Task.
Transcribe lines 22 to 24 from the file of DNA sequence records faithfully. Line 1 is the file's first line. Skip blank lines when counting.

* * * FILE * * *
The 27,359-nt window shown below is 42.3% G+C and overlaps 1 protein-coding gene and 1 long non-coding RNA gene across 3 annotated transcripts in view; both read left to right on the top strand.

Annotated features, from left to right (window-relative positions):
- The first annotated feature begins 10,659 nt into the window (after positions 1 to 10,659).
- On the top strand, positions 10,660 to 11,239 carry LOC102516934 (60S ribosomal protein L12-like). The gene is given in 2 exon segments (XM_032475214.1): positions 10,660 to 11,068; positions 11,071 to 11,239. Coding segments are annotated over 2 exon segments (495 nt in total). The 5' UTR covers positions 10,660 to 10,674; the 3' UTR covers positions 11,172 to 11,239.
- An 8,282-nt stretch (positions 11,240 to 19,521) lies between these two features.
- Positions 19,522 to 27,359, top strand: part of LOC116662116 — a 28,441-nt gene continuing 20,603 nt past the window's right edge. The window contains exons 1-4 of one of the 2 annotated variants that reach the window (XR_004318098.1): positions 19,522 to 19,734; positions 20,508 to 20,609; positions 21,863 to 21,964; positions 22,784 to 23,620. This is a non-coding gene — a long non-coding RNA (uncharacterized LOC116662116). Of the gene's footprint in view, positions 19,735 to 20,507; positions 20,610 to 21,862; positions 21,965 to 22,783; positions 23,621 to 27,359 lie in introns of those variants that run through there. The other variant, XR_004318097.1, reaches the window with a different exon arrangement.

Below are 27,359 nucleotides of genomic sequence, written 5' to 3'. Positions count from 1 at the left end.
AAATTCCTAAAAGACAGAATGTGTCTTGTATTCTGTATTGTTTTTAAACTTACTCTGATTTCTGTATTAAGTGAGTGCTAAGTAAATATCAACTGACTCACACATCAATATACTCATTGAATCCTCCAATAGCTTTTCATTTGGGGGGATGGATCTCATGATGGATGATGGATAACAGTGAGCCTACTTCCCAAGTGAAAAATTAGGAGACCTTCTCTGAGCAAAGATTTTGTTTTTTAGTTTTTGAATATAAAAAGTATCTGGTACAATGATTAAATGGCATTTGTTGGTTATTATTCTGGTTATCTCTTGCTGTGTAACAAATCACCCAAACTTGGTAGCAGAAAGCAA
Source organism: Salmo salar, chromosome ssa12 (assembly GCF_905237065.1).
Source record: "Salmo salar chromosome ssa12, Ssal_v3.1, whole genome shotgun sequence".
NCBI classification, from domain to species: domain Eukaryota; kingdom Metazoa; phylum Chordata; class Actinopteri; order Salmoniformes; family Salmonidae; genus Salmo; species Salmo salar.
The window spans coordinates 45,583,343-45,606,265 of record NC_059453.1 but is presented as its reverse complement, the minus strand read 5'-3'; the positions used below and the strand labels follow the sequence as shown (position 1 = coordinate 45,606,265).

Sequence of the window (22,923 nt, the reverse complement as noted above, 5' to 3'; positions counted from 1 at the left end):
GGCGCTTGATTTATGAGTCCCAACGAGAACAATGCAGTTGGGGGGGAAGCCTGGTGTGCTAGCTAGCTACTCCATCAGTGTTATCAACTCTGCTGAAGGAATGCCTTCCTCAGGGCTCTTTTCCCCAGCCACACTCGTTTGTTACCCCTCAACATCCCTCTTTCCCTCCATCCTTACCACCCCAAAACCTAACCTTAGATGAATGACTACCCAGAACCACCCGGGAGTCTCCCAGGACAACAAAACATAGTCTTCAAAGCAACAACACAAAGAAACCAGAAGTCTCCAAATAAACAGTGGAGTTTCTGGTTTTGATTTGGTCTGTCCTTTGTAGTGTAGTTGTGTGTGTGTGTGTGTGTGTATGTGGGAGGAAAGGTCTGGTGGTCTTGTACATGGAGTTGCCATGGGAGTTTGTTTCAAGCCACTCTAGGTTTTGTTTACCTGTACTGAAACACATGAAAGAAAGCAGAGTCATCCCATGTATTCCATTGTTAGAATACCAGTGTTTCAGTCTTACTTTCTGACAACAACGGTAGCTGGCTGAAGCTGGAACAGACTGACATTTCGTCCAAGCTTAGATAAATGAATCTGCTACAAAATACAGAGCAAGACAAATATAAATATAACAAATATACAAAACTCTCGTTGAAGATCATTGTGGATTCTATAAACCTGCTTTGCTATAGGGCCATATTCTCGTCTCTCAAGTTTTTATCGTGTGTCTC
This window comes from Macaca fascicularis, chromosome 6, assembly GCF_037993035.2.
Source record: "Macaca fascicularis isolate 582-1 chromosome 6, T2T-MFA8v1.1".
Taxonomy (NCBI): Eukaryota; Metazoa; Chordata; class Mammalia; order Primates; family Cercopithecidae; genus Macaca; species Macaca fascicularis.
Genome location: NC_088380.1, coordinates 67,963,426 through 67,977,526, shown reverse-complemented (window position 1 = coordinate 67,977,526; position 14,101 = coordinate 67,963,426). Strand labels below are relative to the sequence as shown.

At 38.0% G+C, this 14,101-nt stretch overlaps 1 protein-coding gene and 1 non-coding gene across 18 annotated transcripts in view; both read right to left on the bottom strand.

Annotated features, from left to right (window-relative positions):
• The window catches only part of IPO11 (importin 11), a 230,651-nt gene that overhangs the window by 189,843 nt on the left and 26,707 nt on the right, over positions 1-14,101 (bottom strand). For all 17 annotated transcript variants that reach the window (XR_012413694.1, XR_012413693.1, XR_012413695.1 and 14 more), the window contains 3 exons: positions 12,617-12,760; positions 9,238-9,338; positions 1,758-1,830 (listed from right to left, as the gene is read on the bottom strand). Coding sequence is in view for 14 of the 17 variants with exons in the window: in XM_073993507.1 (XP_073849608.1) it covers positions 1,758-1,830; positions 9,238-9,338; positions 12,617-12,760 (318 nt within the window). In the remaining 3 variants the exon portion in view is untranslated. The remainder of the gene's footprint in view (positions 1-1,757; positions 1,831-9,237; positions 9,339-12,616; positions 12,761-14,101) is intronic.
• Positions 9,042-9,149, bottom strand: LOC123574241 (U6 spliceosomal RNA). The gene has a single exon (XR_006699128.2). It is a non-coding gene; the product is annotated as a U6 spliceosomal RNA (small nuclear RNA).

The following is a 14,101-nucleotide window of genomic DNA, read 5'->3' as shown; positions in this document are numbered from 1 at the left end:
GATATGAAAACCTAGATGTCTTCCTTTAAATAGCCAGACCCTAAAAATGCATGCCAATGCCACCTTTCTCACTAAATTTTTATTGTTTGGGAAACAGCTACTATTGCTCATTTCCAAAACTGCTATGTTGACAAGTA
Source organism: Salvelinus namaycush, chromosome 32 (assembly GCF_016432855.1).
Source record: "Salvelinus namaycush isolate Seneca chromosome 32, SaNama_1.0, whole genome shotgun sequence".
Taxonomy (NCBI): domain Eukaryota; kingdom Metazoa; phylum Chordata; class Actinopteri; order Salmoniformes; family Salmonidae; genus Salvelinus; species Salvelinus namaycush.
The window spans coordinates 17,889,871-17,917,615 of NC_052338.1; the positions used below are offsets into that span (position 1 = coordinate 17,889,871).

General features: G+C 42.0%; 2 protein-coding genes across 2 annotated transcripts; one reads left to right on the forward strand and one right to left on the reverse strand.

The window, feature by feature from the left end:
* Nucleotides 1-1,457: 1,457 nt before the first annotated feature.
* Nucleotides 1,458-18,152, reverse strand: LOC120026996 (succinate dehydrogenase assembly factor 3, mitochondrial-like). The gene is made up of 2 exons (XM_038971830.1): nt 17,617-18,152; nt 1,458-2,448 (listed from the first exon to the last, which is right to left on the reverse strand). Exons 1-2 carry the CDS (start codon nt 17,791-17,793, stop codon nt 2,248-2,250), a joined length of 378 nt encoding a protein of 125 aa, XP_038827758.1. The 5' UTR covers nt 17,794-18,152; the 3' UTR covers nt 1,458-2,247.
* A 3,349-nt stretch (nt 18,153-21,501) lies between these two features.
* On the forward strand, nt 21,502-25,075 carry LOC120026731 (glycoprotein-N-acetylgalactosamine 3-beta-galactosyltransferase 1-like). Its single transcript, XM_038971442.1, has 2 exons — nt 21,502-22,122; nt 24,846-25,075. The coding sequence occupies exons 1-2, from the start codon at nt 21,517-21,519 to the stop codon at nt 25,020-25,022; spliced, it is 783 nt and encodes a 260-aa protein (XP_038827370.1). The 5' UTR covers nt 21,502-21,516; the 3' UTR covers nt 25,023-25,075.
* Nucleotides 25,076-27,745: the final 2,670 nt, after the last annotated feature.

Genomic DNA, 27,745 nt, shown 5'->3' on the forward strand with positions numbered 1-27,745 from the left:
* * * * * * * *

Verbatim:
• Positions 9,042-9,149, bottom strand: LOC123574241 (U6 spliceosomal RNA). The gene has a single exon (XR_006699128.2). It is a non-coding gene; the product is annotated as a U6 spliceosomal RNA (small nuclear RNA).

The following is a 14,101-nucleotide window of genomic DNA, read 5'->3' as shown; positions in this document are numbered from 1 at the left end:
GATATGAAAACCTAGATGTCTTCCTTTAAATAGCCAGACCCTAAAAATGCATGCCAATGCCACCTTTCTCACTAAATTTTTATTGTTTGGGAAACAGCTACTATTGCTCATTTCCAAAACTGCTATGTTGACAAGTA